If you really want to get to the details, this year's trivalent (3 strain) influenza vaccines will contain: 
  • hemagglutinin (HA) derived from an A/California/7/2009 (H1N1)-like virus

  • A/Switzerland/9715293/2013 (H3N2)-like virus

  • B/Phuket/3073/2013-like (Yamagata lineage) virus

Quadrivalent (4 strain) influenza vaccines will contain these vaccine viruses, and a B/Brisbane/60/2008-like (Victoria lineage) virus, which is the same Victoria lineage virus recommended for quadrivalent formulations in 2013–14 and 2014–15
All FluMist last year and this year are quadrivalent. Injectable vaccines vary by manufacturer and the one we will offer is a quadrivalent type.


Last year there was concern that the FluMist didn't work as well as the injectable. In previous years the mist was considered to work better than the shot. We do not have data on the efficacy of the vaccines this year, so I encourage you to pick the one that best suits the needs of your child because any vaccine is better than no vaccine at all, even if the effectiveness isn't 100% (which it will never be).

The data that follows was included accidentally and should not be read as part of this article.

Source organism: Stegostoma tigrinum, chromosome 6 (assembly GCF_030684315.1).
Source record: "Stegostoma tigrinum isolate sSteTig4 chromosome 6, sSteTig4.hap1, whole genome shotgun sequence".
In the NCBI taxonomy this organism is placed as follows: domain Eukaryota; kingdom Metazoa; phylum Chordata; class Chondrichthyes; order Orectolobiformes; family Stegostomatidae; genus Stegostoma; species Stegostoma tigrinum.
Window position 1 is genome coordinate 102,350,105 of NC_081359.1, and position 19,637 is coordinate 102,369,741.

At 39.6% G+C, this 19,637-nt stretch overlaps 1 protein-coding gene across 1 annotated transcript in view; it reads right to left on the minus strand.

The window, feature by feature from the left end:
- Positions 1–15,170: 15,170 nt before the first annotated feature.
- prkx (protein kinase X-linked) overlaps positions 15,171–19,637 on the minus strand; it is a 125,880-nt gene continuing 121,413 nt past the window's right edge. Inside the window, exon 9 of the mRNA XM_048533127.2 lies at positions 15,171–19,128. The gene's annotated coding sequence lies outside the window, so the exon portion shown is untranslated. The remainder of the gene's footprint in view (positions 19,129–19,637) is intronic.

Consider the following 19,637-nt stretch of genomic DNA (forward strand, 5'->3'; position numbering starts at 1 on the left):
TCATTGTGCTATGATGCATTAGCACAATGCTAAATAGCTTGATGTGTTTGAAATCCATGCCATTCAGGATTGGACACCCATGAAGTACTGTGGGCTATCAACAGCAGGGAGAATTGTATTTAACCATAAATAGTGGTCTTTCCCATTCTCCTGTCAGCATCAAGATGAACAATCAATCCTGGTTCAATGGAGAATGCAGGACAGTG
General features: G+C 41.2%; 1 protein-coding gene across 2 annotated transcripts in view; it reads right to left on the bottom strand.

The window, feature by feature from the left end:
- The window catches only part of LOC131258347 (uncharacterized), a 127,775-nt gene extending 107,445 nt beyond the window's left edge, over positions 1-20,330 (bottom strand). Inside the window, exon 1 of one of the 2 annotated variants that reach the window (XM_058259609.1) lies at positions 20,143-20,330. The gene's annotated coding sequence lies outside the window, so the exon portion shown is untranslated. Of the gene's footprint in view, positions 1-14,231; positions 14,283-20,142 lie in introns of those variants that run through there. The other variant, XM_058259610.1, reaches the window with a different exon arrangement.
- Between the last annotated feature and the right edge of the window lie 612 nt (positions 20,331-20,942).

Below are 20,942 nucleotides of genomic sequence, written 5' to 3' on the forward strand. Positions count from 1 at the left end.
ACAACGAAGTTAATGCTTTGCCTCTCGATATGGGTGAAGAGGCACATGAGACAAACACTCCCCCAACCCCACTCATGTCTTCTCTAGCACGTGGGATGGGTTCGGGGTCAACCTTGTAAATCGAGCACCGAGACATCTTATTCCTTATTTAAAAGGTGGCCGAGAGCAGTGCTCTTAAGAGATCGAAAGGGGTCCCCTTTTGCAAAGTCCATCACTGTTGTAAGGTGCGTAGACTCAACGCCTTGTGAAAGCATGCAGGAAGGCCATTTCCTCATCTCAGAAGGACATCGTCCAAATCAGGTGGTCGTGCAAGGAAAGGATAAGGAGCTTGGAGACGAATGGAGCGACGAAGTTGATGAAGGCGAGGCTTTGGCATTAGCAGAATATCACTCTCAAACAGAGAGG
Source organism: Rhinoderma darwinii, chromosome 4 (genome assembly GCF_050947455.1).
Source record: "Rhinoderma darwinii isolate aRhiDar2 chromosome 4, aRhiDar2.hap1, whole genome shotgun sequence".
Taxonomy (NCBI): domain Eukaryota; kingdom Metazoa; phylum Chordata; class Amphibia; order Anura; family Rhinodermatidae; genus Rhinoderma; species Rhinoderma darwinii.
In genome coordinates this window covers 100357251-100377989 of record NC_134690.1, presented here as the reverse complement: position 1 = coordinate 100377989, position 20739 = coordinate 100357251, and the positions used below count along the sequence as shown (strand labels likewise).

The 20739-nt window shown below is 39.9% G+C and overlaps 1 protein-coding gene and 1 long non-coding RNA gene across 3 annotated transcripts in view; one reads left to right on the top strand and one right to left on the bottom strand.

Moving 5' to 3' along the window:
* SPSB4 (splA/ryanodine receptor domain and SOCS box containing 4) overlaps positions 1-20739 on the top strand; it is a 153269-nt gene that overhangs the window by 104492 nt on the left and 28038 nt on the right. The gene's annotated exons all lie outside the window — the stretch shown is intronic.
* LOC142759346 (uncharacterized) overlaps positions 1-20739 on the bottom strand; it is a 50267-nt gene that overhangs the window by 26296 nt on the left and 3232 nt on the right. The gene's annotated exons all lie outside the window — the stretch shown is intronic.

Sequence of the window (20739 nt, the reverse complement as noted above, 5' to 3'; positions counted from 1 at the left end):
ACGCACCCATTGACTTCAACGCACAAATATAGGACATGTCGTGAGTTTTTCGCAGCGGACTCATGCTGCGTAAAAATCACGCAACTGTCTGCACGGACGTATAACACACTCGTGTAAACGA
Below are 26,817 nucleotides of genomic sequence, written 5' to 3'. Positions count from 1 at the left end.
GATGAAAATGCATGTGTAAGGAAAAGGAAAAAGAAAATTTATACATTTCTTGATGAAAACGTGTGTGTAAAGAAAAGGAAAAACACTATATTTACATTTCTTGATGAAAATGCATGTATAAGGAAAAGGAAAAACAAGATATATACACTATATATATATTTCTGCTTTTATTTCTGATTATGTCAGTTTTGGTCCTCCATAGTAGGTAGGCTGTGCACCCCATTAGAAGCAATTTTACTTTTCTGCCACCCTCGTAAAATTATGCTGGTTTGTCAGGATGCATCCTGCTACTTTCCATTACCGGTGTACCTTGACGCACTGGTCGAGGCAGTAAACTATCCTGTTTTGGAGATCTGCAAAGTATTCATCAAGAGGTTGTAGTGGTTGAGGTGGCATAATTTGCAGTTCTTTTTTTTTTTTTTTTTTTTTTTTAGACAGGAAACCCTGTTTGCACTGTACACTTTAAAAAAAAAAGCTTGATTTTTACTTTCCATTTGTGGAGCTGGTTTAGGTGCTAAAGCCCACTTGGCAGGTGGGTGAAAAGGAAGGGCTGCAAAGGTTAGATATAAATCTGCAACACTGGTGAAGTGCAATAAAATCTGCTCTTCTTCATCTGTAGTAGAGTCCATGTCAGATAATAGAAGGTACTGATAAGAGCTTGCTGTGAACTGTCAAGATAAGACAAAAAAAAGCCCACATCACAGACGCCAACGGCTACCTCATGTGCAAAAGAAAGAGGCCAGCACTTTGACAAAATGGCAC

Here's a breakdown of what is needed by age group to help decide what your child will need. For people with egg allergies, see the bottom of this page. (Quick note: this year there is a delay of shipment of the FluMist again. The flu shot will be available sooner than the mist, and any child over 6 months can do the shot. It is never wrong to give the shot to ensure protection especially if you're in an area that the flu season is starting. The flu season is generally October to May, with peak activity December to February.)


Six months - 2 years


This age group should get the injectable flu vaccine and cannot get the nasal FluMist.

For children under 9 years of age who have not had two flu vaccines, they will need two doses of the same strain. Think of it as the first dose is a primer dose, getting the body primed to make continued antibodies. The second dose boosts that primer. Each season we need a booster to get the antibodies for the strain of virus that is anticipated that year. Talk to your doctor to see if your child will need one or two doses. Each dose must be at least 28 days apart, but can be separated by many months and count as long as they are the same strains of virus. In recent years the same virus strains were in two different seasons, so it even counted if one was given one season and the other the following year. That doesn't often happen and usually two vaccines in the same season must be given. The strains are different this year from last, so if your baby got only one dose last season, he will need two this season.